Current Opinion in Psychiatry was launched in 1988. It is one of a successful series of review journals whose unique format is designed to provide a systematic and critical assessment of the literature as presented in the many primary journals. The field of psychiatry is divided into 13 sections that are reviewed once a year. Each section is assigned a Section Editor, a leading authority in the area, who identifies the most important topics at that time. Here we are pleased to introduce the Journal's Editors and three of the Section Editors for this issue.
John B. Saunders
John B. Saunders is Professor of Alcohol and Drug Studies at the University of Queensland and Director of the Alcohol and Drug Service of the Royal Brisbane and Women's Hospital. He qualified in pharmacology and then medicine from the University of Cambridge in the United Kingdom and undertook specialist training in internal medicine, gastroenterology and liver disease, and addiction medicine. His career as a clinician, researcher, teacher and administrator in alcohol and drug services extends back over 25 years. His research interests include screening and brief intervention, diagnostic instruments, susceptibility to alcohol-and drug-related disorders, treatment of alcohol and drug dependence, and medical education techniques.
Dr Saunders has worked with the World Health Organization for many years and was responsible for developing the AUDIT questionnaire. He is Editor-in-Chief of the Drug and Alcohol Review, Co-Director of the WHO Collaborating Centre for Mental Health and Substance Abuse, a member of the Australian National Council on Drugs, Secretary of the International Society for Biomedical Research on Alcoholism, Hon. Secretary of the Australasian Chapter of Addiction Medicine of the Royal Australasian College of Physicians, and Co-Chair of the DSM V Substance Use Disorders Committee. He has published two books and more than 250 scientific papers and reviews.
Linda B. Cottler
Linda B. Cottler is Professor of Epidemiology in the Department of Psychiatry at Washington University School of Medicine in St. Louis, MO, and Director of the Epidemiology and Prevention Research Group. Her research has focused on methods for conducting research, specifically alcohol and drug abuse and dependence, its comorbidity with other disorders, and consequences, such as HIV and STDs. She is also involved in community based efforts in St. Louis, Miami, Sydney, India, and Taiwan. Specifically,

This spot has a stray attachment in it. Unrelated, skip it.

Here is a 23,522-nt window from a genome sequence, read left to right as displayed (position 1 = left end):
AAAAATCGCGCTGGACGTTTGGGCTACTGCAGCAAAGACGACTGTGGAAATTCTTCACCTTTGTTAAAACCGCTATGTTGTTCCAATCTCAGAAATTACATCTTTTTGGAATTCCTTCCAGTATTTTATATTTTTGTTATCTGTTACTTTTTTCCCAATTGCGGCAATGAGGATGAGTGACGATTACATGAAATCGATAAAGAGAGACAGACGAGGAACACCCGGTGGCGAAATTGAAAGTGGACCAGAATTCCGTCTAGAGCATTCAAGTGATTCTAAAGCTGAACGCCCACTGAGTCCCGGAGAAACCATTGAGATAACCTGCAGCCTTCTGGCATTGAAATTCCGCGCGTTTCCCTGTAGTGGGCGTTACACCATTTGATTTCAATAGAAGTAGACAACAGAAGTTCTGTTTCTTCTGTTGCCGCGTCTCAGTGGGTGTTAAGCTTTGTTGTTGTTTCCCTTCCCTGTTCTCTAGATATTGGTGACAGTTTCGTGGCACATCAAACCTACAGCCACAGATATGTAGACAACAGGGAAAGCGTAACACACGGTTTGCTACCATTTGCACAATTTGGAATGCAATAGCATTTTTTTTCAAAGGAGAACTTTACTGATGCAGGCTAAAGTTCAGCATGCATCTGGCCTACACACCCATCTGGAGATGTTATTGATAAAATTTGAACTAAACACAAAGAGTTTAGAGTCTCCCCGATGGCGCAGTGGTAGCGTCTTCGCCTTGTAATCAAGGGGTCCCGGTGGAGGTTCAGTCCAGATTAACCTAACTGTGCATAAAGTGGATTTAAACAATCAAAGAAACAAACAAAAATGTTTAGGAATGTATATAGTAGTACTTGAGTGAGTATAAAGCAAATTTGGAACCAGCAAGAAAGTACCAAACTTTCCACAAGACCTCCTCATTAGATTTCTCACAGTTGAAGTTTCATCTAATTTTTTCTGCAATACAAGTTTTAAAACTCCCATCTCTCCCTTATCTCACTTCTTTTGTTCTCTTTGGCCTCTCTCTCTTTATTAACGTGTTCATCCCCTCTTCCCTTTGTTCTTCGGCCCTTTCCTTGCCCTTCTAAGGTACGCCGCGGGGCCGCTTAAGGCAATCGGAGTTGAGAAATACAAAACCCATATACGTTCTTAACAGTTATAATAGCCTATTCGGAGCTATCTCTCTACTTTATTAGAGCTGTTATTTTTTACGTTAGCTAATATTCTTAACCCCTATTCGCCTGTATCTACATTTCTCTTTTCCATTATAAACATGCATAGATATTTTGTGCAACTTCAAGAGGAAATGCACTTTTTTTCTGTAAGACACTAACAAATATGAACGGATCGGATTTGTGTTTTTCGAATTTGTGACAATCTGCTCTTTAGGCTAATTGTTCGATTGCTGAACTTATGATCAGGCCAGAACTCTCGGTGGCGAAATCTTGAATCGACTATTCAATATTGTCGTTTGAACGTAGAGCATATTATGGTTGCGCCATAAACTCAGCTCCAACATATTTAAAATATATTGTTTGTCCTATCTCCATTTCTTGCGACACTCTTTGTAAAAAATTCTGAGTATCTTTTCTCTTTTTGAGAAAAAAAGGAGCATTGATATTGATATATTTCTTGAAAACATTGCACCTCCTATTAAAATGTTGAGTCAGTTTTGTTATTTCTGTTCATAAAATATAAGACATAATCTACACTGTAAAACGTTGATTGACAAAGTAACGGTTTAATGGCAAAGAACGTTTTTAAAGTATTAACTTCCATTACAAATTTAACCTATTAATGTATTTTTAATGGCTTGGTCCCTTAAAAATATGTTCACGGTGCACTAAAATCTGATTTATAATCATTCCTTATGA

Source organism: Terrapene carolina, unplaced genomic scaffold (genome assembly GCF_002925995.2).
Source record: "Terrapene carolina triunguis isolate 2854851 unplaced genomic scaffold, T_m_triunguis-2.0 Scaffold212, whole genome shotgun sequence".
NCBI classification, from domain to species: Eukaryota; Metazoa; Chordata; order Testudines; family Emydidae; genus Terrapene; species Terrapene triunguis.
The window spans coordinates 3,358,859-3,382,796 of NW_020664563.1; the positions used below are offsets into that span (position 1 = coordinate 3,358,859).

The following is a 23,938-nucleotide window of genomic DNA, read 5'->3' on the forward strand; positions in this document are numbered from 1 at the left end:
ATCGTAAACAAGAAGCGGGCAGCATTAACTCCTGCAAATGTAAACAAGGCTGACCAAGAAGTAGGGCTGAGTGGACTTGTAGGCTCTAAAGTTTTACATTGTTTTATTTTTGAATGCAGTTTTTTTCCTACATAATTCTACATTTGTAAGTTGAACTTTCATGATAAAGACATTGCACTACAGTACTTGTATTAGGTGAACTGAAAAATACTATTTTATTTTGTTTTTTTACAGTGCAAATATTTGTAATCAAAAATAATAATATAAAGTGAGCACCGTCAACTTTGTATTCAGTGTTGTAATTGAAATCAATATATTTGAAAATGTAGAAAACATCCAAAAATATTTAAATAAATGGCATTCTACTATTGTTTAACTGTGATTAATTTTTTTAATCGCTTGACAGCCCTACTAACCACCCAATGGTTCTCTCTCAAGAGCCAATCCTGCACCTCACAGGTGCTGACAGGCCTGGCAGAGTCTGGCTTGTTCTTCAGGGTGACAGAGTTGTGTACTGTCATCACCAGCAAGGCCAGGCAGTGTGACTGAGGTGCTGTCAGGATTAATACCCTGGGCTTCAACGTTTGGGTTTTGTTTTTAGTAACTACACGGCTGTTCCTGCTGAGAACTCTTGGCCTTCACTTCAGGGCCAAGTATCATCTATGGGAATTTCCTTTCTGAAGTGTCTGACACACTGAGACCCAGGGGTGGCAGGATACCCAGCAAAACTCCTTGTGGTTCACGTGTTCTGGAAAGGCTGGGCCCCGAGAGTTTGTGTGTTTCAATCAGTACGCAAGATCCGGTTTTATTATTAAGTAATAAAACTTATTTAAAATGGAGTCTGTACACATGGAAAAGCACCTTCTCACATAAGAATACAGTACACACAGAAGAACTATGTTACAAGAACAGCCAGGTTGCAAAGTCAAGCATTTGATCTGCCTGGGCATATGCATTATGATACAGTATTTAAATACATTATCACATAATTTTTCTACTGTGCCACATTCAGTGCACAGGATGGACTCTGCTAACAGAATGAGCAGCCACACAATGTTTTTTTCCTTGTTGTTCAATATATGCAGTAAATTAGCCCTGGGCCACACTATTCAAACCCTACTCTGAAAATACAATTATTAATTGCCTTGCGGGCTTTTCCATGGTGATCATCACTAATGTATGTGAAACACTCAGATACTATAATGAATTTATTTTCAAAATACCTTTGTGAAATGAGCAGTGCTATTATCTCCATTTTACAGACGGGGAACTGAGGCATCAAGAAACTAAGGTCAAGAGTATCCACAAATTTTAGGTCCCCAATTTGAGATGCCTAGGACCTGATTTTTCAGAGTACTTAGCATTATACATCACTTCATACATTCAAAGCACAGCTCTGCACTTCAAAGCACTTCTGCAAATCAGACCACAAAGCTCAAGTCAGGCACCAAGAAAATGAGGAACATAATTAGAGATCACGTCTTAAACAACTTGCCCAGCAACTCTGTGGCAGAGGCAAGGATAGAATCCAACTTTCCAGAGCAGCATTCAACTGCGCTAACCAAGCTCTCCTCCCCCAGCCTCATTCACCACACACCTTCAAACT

her contributions include the development of widely used interviews for substance use and other psychiatric disorders (the DIS and SAM), research on the consequences of substance use, nosological issues of substance abuse and dependence, and peer-delivered interventions to reduce high risk behaviors that lead to HIV and other STDs. Recently, her work has focused on women.
Dr Cottler has mentored 30 Post-doc or graduate students, is the Director of an NIMH Post-Doctoral and NIDA Pre and Post-Doctoral Training Program, a Fogarty International Training Program in India, and has won the Academic Women's Network Mentorship Award and the WU Post-Doc Society award for Outstanding Mentorship. She is currently President of the Academic Women's Network at WU. In the 18 years she has been PI, she has published extensively, been on the Editorial Board of a number of journals, and consulted on numerous research studies.
Francine M. Benes
Dr Benes is Professor of Psychiatry (Neuroscience) and an Affiliate of the Program in Neuroscience at Harvard Medical School. She received her bachelor's degree from St. John's University in New York and in 1972 completed a PhD in Cell Biology at Yale School of Medicine. She received postdoctoral training in single cell neurochemistry at the City of Hope National Medical Center in California and later in the Section of Cell Biology at Yale where she studied the release and reformation of synaptic vesicles in frog neuromuscular junction. In 1975, she began medical training at Yale and after graduating in 1978, she completed her psychiatry residency at McLean Hospital and Harvard Medical School. In the past 20 years, Dr Benes' work has been systematically identifying specific ways in which the neural elements related to the glutamate, GABA and dopamine systems are anomalous in the limbic lobe of schizophrenics and bipolars.
Dr Benes is currently Professor of Psychiatry (Neuroscience) at Harvard Medical School and directs the Program in Structural and Molecular Neuroscience at McLean Hospital. Dr Benes has served on the Editorial Boards of many neuroscience and psychiatry journals and has been invited to speak at many international meetings. In 1997, she was invited to present her work at a Nobel Symposium on Schizophrenia that was held at the Karolinska University in Stockholm, Sweden. She has been the recipient of a MERIT Award from the NIMH and, most recently, the Lieber Prize for Outstanding Achievement in Schizophrenia Research from the National Association for Research in Schizophrenia and Depression.
Dr Benes was recently elected to the Institute of Medicine of the National Academies of Science in the US.